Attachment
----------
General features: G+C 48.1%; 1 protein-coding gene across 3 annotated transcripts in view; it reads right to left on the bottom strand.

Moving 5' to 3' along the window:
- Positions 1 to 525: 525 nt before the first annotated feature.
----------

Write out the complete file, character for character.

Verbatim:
General features: G+C 48.1%; 1 protein-coding gene across 3 annotated transcripts in view; it reads right to left on the bottom strand.

Moving 5' to 3' along the window:
- Positions 1 to 525: 525 nt before the first annotated feature.